Steve Bannon’s lawyer presented D.C. Circuit judges with a cornucopia of defenses Thursday as the former Trump White House advisor attempts to get his contempt of Congress conviction and accompanying prison sentence overturned.
The conviction stems from Bannon’s refusal to comply with a Jan. 6 committee subpoena for communication records and his testimony, despite warnings from Chair Bennie Thompson (D-MS) that noncompliance would result in contempt charges.
Bannon lawyer David Schoen — who first attracted national attention by defending Donald Trump during his second impeachment trial — has taken a kitchen sink approach to the defense, contesting everything from the size of the committee to its lack of a minority ranking member.
But Thursdays’ oral arguments focused primarily on two prongs: Bannon’s assertion that he was somehow covered by executive privilege — he served in the White House for just the first seven months of Trump’s term — and that he was only doing what his former lawyer, Robert Costello, told him to do.
The three-judge panel — composed of Biden, Obama and Trump appointees — seemed particularly skeptical of the executive privilege argument.
“Even at its broadest where [the Office of Legal Counsel] has written, for example, that a former senior official can assert absolute testimonial immunity — it only covers communications within the scope of that former senior official’s service in the White House,” Judge Cornelia Pillard, the Obama appointee, said emphatically.
“None of the conduct at issue here was during Mr. Bannon’s service in White House,” she continued. “Do you have any authority that suggests — any authority at all — that suggests that some kind of executive privilege or immunity would apply to conduct that postdates the person’s service?”
The executive privilege defense only gets harder for Bannon to prove given that Trump never even made a claim of it in the first place. Judge Bradley Garcia, the Biden appointee, pointed out that Trump’s lawyer at the time explicitly told Bannon’s lawyer that they didn’t believe Bannon had immunity from testifying.
Pillard also chimed in that only a few topics on the list of subjects the committee was attempting to subpoena Bannon for related to communications with Trump at all.
The panel was at least less outwardly dubious about Bannon’s defense that Costello told him that he didn’t need to comply with the subpoena because it was unconstitutional.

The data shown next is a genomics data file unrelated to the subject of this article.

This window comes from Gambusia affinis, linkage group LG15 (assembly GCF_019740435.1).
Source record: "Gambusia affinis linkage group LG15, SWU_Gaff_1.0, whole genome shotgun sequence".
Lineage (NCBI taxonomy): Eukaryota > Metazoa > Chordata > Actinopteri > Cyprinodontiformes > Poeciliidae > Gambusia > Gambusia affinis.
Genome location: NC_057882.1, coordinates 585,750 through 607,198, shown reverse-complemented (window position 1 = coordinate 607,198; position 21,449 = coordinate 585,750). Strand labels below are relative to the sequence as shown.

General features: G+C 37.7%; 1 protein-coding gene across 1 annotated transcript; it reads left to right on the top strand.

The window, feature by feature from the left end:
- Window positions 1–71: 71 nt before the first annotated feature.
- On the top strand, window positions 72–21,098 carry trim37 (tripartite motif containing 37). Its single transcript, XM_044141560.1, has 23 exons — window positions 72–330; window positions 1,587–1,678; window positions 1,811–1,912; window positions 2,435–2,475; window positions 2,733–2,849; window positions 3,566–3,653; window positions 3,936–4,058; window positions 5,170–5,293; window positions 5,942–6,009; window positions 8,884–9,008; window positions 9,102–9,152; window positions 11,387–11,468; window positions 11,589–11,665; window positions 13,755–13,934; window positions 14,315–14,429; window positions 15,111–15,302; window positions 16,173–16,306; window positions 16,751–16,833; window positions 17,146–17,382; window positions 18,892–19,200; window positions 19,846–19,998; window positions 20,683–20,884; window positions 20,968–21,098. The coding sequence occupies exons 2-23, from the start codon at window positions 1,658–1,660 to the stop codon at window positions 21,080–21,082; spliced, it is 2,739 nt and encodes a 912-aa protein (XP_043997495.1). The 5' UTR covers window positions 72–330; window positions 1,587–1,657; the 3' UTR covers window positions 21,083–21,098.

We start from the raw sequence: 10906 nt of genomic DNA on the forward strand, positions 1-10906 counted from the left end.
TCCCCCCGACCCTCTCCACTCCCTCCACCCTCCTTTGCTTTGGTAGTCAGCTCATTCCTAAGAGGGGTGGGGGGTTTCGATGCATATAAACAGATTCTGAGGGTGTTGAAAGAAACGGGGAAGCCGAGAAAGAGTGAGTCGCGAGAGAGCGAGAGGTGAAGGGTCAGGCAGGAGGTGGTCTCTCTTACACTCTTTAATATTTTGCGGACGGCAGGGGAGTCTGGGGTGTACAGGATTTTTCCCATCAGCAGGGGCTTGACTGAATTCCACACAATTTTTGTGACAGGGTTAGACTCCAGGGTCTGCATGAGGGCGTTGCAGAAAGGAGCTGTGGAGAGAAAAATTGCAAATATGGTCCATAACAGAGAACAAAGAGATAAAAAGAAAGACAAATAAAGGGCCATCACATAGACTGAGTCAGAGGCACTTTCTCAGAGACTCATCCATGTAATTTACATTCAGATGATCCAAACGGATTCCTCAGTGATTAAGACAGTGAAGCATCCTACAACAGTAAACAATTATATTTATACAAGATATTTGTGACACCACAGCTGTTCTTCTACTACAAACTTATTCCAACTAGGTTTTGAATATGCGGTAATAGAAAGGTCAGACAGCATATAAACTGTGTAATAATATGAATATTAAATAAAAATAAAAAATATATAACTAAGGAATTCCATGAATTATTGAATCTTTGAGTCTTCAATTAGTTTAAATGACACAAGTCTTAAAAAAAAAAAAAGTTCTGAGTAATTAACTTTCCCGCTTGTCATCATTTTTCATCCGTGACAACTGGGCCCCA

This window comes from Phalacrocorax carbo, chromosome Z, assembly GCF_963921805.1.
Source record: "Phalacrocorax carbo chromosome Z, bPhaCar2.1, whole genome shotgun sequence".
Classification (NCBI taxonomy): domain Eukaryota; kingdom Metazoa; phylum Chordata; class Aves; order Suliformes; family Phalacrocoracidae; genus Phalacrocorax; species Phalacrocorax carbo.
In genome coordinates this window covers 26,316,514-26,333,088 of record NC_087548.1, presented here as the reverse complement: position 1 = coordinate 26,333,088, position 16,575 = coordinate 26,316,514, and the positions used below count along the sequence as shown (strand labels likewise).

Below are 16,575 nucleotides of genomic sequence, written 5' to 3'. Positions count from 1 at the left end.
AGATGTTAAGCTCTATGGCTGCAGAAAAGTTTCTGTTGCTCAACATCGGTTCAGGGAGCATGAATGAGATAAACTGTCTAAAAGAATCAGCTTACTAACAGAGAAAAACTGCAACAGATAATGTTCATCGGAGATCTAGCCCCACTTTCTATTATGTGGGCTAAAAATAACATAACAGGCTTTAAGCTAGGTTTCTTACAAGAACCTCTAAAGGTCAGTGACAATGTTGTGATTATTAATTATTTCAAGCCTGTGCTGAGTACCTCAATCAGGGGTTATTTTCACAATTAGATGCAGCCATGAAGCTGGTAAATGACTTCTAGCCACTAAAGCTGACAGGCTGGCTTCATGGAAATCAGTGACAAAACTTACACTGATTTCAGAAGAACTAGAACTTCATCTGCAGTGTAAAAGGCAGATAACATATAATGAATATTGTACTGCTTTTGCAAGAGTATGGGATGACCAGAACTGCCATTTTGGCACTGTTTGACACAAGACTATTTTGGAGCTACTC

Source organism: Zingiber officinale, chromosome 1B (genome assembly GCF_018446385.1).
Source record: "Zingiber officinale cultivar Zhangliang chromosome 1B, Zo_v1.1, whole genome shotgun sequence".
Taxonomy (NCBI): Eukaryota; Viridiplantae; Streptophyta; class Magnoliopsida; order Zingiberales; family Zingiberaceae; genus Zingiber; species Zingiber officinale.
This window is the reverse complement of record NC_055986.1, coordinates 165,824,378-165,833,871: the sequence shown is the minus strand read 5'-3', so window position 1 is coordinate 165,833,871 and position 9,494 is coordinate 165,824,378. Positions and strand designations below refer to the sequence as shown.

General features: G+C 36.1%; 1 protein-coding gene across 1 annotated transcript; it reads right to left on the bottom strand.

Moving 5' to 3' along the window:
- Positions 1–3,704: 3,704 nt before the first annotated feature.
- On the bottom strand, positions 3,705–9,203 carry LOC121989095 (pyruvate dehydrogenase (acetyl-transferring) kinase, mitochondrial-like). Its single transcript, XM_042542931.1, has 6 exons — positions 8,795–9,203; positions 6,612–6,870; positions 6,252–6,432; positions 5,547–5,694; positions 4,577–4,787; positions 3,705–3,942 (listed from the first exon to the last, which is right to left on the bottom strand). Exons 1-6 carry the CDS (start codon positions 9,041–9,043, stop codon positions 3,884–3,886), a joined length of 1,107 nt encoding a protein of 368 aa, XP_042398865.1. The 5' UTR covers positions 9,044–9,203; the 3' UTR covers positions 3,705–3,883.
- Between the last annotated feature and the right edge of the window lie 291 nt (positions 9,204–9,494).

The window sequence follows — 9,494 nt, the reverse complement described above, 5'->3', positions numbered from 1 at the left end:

“His lawyer tells him there’s absolute testimonial privilege here, and in any event, it’s flexible, there’s an accommodation process — and in fact, this lay person has testified before Congress in the past and maybe that adds credibility to the notion that there’s going to be some kind of accommodation process,” Pillard said, summarizing Schoen’s argument. “So the only recourse for this defendant is a malpractice claim against the former lawyer?”
Department of Justice lawyer Elizabeth Danello countered throughout both with Supreme Court precedent and Licavoli v. United States, a DC Circuit case which held that ignoring a subpoena based on advice of counsel is not a defense — a big component of Bannon’s loss at the district court.
While Pillard was willing to play devil’s advocate, Garcia cut right to the heart of Bannon’s precedent problem with his first question of the day: “Could you focus on our 1961 decision Licavoli and what your best argument is that that case simply doesn’t tie our hands?” he asked.
Bannon was sentenced by the district court judge to a four-month prison term in October 2022, which has been postponed in light of his appeal. Prosecutions of contempt of Congress charges are rare, though the Trump administration produced one other for former administration official Peter Navarro. He too was found to be guilty after a jury trial, and is awaiting sentencing.
“These members of the committee, evidenced, in my view at least, in their press releases and press statements, [made] a decision to get Bannon rather than accommodate him,” Schoen argued.